Pamuk made international headlines in 2005 when criminal charges were brought against him following a public statement he’d made about the Armenian Genocide of 1915 and the massacre of 30,000 Kurds. (It is a crime in Turkey to publicly mention the Genocide.) Authors from around the world — including Salman Rushdie and John Updike — spoke out on Pamuk’s behalf and charges were dropped in January 2006.

In addition to Cevdet Bey, Pamuk is the author of The Silent House (1983), The White Castle (1985), The Black Book (1990) and The New Life (1994). The latter, about university students influenced by a mysterious book, is one of the most widely read novels in Turkish literature. His most recent books include My Name Is Red (1998), about Ottoman and Persian artists — his most popular work in English — as well as the political novel Snow (2002) and the memoir Istanbul (2005).

“Pamuk was chosen for the award late last spring in consultation with other faculty, well before he won the Nobel Prize,” Early points out. “James Wertsch and David Lawton were especially helpful as they both know Pamuk’s books very well. It was felt that Pamuk was not only a brilliant writer whose works provide us with fresh, important perspectives on the divide between east and west, but that his support of free speech in Turkey was a notable act. He was an ideal selection for the prize and he was happy to accept.”

Bowen’s research focuses on the role of cultural forms in processes of social change. His first three books — Muslims Through Discourse: Religion and Ritual in Gayo Society (1993), Critical Comparisons in Politics and Culture (1999) and Islam, Law and Equality in Indonesia: An Anthropology of Public Reasoning (2003) — examine issues of religion, culture and politics in Indonesia. In Why the French don’t Like Headscarves, he explores the French government’s 2004 decision to ban Islamic headscarves and other religious signs from public schools.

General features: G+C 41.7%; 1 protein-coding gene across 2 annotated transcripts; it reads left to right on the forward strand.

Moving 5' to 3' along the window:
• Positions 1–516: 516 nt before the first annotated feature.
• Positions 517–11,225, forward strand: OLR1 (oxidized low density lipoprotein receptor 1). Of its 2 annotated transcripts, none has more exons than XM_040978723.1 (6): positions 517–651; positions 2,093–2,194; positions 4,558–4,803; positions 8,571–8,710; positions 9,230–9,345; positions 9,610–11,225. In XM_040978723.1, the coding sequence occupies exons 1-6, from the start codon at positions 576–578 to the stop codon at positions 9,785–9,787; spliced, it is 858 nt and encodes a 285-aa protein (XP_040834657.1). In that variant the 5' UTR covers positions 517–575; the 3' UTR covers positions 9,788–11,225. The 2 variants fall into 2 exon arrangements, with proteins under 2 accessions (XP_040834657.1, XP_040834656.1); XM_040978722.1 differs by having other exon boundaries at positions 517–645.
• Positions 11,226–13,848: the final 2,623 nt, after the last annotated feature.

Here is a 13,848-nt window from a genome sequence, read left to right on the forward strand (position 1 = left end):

Chen’s Writing Chinese addresses complex issues surrounding the claim of “Chinese-ness” in our increasingly borderless world. Cutting across geographical boundaries, she challenging current discussions of hybridity and nationalism by examining the politics of Chinese cultural identity facing writers in China, Taiwan, Hong Kong and the United States. In the end, Writing Chinese proposes that the aesthetics of hybridization are key to developing a more open, creative and individualized notion of Chinese cultural identity.

Editor’s Note: A high-res photograph of Pamuk is available upon request.

Calendar Summary

WHO: Washington University in St. Louis

WHAT: “Celebrating Our Books, Recognizing Our Authors,” the fifth annual faculty book colloquium; featuring presentations by Orhan Pamuk, 2006 Nobel Prize winner in Literature and recipient of Washington University’s inaugural Distinguished Humanist Medal; John R. Bowen, author of Why the French don’t Like Headscarves; and Lingchei Letty Chen, author of Writing Chinese: Reshaping Chinese Cultural Identity

WHEN: 4 p.m. Monday, Nov. 27

WHERE: Graham Chapel, located immediately north of the Mallinckrodt Student Center, 6445 Forsyth Blvd.

COST: Free and open to the public, but seating is limited. RSVPs suggested.

SPONSOR: Center for the Humanities and Office of International and Area Studies, both in Arts & Sciences

INFORMATION: (314) 935-5576 or cenhum@artsci.wustl.edu